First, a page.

Case in Point: By Chris Honoré

How to understand the passage of Proposition 8, the California ballot measure which amends the state Constitution and bans gay marriage? How to comprehend the passage of similar measures in Florida and Arizona, as well as a measure in Arkansas intended to bar gay men and women from adopting children?

Consider the cognitive dissonance: America decisively elects its first African-American president, a stunning repudiation of the prejudice and discrimination which can be traced back to the laws of Jim Crow. And yet, an analysis of the vote supporting Proposition 8 found that 70 percent of black voters supported the ban and slightly more than a majority of Latino voters did as well. How to understand that these two groups do not see that the civil rights of gay people are inherently no different from the struggle for equality which is and has been their own?

What if Proposition 8 had been a ban on whites marrying people of color? How can the injustice of such a measure be any different from this attempt by a majority to trample on the rights of a minority?

In 1948, the California Supreme Court recognized marriage as a fundamental right and became the first state court in the country to strike down a law prohibiting interracial marriage. Legislation infringing on the right to marry, wrote the court, "must be based upon more than prejudice and must be free from oppressive discrimination." That language seems decidedly relevant today.

While social and religious conservatives may insist that gay marriage violates some fundamental belief system to which they subscribe — and can quote biblical scripture to support their position — is it not the function of the state to protect the rights of the few against the arbitrary dictates of the many?

Furthermore, what evidence do the proponents of 8 have which indicates that gays marrying represents a threat to either the fabric of society or the sanctity of marriage and the family? Are gay families any less loving? Are they less able to nurture and raise children should they so choose? Should they possess fewer rights because their sexual orientation is different from the majority? What, exactly, is it about gays living together, creating families, supporting one another, and possessing all the rights attributed to married couples which poses such a reflexive, restrictive response from so many people? After all, marriage as an institution for straights fails 50 percent of the time. How could gays marrying make it any worse?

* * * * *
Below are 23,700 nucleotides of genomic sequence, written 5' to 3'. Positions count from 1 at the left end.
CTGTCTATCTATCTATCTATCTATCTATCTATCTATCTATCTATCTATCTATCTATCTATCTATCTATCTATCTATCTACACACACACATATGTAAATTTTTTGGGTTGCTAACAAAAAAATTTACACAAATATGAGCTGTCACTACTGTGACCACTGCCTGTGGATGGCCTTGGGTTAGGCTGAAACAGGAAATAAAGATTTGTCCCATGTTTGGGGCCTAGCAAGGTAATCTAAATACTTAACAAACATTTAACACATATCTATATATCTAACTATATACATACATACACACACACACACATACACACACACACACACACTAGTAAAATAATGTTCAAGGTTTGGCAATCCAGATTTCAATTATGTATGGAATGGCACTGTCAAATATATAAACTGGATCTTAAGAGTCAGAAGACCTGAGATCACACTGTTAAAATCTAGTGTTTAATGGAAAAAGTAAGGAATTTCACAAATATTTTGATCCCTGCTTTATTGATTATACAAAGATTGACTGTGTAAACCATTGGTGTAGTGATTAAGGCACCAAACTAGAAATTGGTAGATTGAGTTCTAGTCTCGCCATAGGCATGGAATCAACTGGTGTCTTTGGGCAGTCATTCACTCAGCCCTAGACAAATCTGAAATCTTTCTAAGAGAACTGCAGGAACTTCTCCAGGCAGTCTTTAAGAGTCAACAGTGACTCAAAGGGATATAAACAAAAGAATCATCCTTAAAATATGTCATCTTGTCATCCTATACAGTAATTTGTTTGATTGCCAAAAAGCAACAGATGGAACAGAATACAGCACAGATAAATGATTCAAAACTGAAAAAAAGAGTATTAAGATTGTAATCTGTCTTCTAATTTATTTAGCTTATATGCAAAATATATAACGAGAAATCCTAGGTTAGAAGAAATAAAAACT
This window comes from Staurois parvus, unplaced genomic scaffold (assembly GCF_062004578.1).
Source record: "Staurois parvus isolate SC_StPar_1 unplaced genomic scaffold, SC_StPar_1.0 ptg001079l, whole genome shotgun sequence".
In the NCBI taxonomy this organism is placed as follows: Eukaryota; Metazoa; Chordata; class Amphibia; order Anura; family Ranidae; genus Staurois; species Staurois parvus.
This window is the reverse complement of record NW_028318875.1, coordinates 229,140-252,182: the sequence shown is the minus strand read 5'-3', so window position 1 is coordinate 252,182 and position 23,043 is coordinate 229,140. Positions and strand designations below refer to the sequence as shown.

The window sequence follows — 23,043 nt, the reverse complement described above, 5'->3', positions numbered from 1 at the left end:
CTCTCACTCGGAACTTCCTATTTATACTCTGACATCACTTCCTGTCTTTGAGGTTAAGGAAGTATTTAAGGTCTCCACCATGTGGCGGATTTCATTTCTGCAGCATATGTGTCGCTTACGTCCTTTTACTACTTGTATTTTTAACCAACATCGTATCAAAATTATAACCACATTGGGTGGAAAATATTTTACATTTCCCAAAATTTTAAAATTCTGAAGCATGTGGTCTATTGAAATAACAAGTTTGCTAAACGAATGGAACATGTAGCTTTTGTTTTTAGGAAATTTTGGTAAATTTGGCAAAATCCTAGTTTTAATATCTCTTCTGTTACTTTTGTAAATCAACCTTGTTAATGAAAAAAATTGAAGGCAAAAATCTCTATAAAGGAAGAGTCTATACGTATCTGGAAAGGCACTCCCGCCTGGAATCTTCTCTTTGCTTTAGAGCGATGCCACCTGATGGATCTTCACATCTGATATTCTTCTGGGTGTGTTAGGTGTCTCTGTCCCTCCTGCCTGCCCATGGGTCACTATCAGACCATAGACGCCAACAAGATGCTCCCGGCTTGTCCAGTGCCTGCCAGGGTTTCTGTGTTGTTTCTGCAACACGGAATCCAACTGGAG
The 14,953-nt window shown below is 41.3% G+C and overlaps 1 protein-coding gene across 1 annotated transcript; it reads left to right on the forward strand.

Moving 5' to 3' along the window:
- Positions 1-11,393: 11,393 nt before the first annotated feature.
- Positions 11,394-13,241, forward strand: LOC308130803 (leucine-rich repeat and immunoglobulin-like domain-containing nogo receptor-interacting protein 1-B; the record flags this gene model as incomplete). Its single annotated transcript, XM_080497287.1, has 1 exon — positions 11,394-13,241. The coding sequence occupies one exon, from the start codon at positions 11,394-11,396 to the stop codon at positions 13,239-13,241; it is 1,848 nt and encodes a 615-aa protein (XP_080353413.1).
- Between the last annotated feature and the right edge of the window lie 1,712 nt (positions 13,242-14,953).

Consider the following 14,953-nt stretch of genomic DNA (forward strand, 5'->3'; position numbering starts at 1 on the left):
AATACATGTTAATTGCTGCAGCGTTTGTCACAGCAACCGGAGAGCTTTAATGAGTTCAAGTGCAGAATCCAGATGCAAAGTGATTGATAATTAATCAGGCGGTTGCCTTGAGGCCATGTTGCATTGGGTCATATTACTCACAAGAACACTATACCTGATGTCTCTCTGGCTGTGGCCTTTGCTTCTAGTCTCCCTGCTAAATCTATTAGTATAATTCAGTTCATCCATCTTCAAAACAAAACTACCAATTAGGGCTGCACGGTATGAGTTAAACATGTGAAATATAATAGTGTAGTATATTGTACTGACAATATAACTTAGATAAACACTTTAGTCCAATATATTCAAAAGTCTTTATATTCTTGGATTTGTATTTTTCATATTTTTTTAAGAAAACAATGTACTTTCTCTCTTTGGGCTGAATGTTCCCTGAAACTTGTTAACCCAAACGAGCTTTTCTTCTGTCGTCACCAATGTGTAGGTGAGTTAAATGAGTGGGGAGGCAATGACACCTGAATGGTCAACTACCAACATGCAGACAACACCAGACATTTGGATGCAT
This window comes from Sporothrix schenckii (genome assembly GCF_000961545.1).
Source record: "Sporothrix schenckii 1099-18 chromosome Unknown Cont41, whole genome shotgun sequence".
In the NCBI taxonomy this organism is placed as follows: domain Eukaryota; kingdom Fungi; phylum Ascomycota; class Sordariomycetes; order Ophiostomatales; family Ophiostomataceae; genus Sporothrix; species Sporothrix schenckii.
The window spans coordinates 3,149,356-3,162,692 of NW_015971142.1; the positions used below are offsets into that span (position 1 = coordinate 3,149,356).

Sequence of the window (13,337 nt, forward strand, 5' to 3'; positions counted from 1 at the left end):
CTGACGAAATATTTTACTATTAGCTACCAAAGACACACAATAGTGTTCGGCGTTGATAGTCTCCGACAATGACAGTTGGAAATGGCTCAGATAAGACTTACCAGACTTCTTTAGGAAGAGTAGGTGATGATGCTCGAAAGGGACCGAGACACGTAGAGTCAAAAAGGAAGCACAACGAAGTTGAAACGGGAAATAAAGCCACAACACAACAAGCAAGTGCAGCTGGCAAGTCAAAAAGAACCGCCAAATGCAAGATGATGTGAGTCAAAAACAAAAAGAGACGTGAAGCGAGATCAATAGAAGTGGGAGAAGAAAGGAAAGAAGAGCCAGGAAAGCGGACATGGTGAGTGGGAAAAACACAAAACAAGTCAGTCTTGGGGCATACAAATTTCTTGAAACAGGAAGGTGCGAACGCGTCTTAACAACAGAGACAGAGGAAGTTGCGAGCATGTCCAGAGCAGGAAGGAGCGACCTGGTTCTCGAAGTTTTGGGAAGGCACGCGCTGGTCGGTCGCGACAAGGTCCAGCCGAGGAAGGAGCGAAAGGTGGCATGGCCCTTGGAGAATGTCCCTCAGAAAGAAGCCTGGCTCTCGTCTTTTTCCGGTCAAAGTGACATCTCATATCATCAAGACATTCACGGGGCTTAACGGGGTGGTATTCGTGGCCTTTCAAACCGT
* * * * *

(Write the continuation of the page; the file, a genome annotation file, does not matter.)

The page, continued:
Is it not obvious that gays being given a place in our diverse and multi-ethnic society is a fundamental civil rights issue? How can it not be? In every way it mirrors the Civil Rights Movement which began in the 1950s — a struggle that is still being waged today.

To pass measures across the nation barring gays from full membership in our society is the equivalent of the passage by the Supreme Court of Plessy v. Ferguson in 1896. That decision will forever be a stain on America's history for it ratified the insidious belief in separate but equal. And are we not now witnessing an unconscionable ratification of exclusionary propositions in state after state, all denying a group of Americans their full constitutional rights? Are state constitutions not now being amended to deny a group of people their rights rather than strengthened and buttressed in order to affirm them? It's unheard of and it is wrong.

It should matter not a whit that social and religious conservatives are uncomfortable with gay marriage or gays in general. In the same way that it no longer matters if whites are uncomfortable with miscegenation, or seeing blacks using public drinking fountains, or sitting at lunch counters, or riding in the front of the bus. Endless scripture or baroque rationales are completely irrelevant. Save them for Sunday morning or lengthy pamphlets, but not the ballot. It is a subject open to discussion but not open to a vote.

We are a nation of laws. We live by a Constitution which has as bedrock principles that all of us — no matter our color, ethnicity or sexual orientation — possess the rights of due process and equal protection under the law. All of us. Not all of us less 10 or 100 or 1,000. No one stands outside the circle. Not in America. Not today.

As a people, the separation between the abrogation of the rights of gays and our own rights being denied is far less than six degrees. This is a fundamental truth. As a fair-minded and decent people, how can we look at what is occurring to gays in our society and not speak out in protest?

What is taking place, with the support of pastors and congregations, legislators and voters, in some 30 states across our union, is wrong and should not stand — in the same way that despicable laws designed to exclude people of color or religion have been relegated to an infamous past.

As Martin Luther King Jr. said on the steps of the Lincoln Memorial, he had a dream — a dream of equality. Know that gays do as well.